In the Philippines the gospel is changing the lives of huge numbers of people who in turn are changing the course of their country’s history.
This April I had an opportunity to visit the Philippines. Officially, I was there on business to report on the condition of the armed civilian self-defense organizations that have sprung up throughout the islands in the last year or two.
Unofficially, I was there to make contact with Christian leaders and observe the impact of believers in that war-torn country. What I saw gives glory to God.
A new president in February, 1986, replaced the corruption-ridden dictatorship of Ferdinand Marcos as the result of concentrated days of national prayer. A revitalized military is headed by outspoken Christians who are making their mark in that institution. Pastors who had been uninvolved outside of their pulpits are now in the forefront of exposing the deceptions of communism from the light of Scripture.
With all of its poverty, factional political disputes, and problems left over from the Marcos period, the Philippines is a land of hope and opportunity.
I was given a briefing by Brigadier General Honesto Isleta dealing with the armed civilian self-defense organizations. General Isleta is the officer in charge of the counter-insurgency campaign against the communists in the Philippines.
I noticed things in Isleta’s office I had not expected to see. On the wall behind his chair is a picture of his classmate, General Fidel Ramos, the current Minister of Defense. Above Ramos’ picture is a photograph of President Corazon Aquino. Above both pictures is a sign the General had made up reading: “Jesus is Lord.”
In reply to a comment about the sign, Isleta referred to Romans 13 in explaining that sov- ereignty comes from God, and that the Defense Minister was under the President whose authority in turn was derived from God to Whom they are all accountable.
Near the door into General Isleta’s office was a six-foot long table completely covered with Christian tracts and pamphlets explaining, among other things, how to be born again.
Rev. Jun Vencer, President of the Philippine Council of Evangelical Churches (PCEC), told me that church growth has been strong since 1898 when the Spanish gave up control of the Philippines. This has occurred in the face of persecution, which in recent years has primarily come from guerrilla attacks on churches and pastors, carried out by the communist New People’s Army (NPA).
Vencer reports that in 1987, of the 44 member groups in his organization, 164 churches were reported to have been closed and an equal number to have been “taxed” by the NPA. The communist guerrillas have ordered 81 pastors to stop preaching and have told 106 churches to stop holding home Bible studies.
Through March of this year, 34 pastors had been killed and 25 had been kidnapped. The rural areas are the toughest because the presence of the government is the weakest there.ures.
A New Era with Aquino
Many people give nearly identical accounts of the 1986 revolution that deposed Marcos and led to the Aquino presidency. Politics increasingly centered on palace intrigues under the tumultuous days of the waning Marcos dictatorship. These entanglements had spread to the military and had made it increasingly ineffective in the face of a mounting challenge from the NPA.
When the EDSA Revolution (named after the connecting boulevard between the presidential palace and the military headquarters) broke out in February, 1986, the EDSA filled up with as many as two million people. The military was uncertain about what to do.
The people were fraternizing with the soldiers, particularly where the confrontation could be the most direct: all along EDSA. Troops loyal to Marcos were largely thwarted by the spontaneous popular outpouring. For four days this standoff continued during which time people all along EDSA and throughout the country were praying. Not one crime was reported in Manila during those four days.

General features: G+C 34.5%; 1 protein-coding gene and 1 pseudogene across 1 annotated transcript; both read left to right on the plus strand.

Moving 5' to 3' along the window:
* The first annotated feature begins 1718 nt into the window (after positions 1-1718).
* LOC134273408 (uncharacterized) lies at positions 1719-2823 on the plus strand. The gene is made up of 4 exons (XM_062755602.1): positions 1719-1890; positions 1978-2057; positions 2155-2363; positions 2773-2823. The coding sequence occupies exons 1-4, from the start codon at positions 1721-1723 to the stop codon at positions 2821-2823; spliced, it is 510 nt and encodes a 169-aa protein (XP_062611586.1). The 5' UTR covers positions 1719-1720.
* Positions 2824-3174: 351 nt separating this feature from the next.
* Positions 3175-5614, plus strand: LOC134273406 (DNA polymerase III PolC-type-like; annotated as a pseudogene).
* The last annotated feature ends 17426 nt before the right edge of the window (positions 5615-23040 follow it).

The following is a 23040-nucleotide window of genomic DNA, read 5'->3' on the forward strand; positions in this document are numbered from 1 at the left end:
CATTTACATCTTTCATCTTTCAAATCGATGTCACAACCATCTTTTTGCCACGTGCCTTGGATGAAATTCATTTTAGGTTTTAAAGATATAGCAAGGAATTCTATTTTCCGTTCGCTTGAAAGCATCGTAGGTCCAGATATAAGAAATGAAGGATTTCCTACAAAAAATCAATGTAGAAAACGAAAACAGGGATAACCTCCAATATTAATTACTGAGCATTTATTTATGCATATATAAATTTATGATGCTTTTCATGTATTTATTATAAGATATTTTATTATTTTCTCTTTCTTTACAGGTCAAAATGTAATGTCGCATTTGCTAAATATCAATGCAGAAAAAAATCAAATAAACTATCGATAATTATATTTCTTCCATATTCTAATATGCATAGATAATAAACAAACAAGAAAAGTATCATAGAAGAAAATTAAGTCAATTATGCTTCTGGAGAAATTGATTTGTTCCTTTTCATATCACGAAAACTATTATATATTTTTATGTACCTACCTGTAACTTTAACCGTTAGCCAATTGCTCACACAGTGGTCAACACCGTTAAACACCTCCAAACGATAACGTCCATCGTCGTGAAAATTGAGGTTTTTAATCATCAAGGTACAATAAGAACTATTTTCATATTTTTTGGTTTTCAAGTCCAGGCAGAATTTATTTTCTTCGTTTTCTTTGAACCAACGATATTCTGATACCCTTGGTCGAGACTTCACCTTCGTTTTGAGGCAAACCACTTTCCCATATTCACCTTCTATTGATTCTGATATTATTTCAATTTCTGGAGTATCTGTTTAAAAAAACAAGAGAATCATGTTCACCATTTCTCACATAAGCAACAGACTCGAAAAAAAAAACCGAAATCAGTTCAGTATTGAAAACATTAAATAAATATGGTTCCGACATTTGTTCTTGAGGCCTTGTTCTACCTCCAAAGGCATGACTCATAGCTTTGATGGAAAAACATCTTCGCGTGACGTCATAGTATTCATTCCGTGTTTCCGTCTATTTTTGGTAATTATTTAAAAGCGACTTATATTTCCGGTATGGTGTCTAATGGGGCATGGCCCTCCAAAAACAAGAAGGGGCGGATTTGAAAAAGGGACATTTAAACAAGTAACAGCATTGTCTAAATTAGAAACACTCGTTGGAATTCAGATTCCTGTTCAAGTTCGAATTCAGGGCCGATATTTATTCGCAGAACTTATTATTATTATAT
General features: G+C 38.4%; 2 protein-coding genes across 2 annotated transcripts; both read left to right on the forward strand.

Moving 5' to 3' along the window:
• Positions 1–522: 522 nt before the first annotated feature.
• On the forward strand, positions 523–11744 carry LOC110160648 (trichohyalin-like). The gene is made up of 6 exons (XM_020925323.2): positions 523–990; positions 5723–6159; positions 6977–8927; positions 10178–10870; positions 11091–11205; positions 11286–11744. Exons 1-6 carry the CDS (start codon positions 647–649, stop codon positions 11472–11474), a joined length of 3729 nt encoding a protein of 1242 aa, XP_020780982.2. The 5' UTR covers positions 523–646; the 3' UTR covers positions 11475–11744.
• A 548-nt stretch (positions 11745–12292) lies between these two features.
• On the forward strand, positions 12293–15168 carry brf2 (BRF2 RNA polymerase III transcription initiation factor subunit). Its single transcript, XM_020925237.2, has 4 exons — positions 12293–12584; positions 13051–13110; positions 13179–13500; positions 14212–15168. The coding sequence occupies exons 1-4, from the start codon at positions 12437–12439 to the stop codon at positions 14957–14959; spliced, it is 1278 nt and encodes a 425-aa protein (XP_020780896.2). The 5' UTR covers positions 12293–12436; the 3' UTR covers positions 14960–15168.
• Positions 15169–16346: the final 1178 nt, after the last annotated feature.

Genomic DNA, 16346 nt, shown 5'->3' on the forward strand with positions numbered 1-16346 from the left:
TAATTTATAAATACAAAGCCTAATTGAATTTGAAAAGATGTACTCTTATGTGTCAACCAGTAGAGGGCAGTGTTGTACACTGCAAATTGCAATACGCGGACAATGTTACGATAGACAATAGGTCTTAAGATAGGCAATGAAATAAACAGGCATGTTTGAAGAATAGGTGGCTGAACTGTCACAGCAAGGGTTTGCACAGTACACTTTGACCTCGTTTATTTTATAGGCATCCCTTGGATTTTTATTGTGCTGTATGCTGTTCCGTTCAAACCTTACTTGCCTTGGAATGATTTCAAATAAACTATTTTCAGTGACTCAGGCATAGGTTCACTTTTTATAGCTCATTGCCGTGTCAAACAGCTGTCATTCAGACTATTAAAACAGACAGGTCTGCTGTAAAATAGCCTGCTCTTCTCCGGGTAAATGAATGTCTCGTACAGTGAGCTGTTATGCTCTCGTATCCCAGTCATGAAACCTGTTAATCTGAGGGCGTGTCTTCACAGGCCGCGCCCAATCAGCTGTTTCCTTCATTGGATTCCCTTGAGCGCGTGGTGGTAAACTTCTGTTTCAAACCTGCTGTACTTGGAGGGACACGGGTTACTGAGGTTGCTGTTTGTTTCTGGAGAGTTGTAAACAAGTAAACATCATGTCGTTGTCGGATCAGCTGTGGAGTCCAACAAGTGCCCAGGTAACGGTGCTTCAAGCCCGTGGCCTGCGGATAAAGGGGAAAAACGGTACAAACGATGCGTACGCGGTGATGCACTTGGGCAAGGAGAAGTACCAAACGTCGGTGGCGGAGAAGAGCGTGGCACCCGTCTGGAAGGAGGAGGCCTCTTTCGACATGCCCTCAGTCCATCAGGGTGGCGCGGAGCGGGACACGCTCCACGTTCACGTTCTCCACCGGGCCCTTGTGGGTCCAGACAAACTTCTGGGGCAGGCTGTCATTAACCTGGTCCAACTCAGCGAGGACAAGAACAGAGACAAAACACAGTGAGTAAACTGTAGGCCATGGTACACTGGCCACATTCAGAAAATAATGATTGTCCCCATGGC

The tension peaked during a flight of attack helicopters headed toward rebel positions commanded by officers such as Generals Isleta and Ramos. Isleta told me that he had been praying Psalm 91 during this time which promises God’s protection, such as: “You shall not be afraid of the terror by night, nor of the arrow that flies by day” (Psalm 91:5).
Five minutes later, the helicopters put down without attacking, effectively ending the last possibility of civil war. Isleta told me that he later learned that Ramos had been praying the same Psalm at the very same time.
There seems to be little challenge to the legitimacy of the Aquino presidency. Corazon Aquino seems to be enormously popular throughout the population. One of the things that has most discredited the NPA with its constant barrage of terrorism has been Aquino’s popularity. The NPA had justified its call to arms and its extortion and murder of non-combatants by pointing to the Marcos dictatorship. The NPA, however, has not let up one bit since the installation of the popularly elected Aquino government.
The Gospel Offensive
Davao, on the southern island of Mindanao, is the Philippines’ second largest city. Even though the threat of Muslim terrorists has largely subsided, the NPA counted Davao as its most successful urban laboratory until 1987. The NPA’s high-water mark of control nationally, to one degree or another, was 69 of the 73 provinces of the Philippines. Davao illustrates why the NPA is in retreat throughout the country.
A spiritual dimension unites the three main elements of successful counter insurgency in Davao (and in all the the Philippines). The military commander of the region is Col. Franco Calida. Calida claims to have a personal relationship with Jesus Christ, a testimony affirmed by Christians living in Davao. Calida is also credited with having provided the military leadership in blunting the NPA assault against Davao.
The Alsa Masa (rising of the people) is the foremost armed civilian self-defense organization. It was organized by the people to provide protection from NPA extortion and attack that the government could not provide, even under the improved conditions of the post-Marcos era. The Philippines has 7,200 islands with 42,000 vil-lages, making 100 percent protection an impossibility.
Christians in Davao reported that formation of the Alsa Masa was preceded by much prayer and fasting. In fact, Christians were active in setting up the Alsa Masa and other similar groups. (Some self-defense groups were not blessed with Christian influence, and as a result, there have been isolated episodes of vigilante activity.)
When the NPA assassinated Pastor Ben Maglinte’s second associate pastor, he concluded that he might be next. Maglinte went to the other Bible-believing pastors in the Davao area and told them that he was probably the next one on the NPA hit list, but that they were likely to be targeted soon after because they were also preaching the gospel, not liberation theology.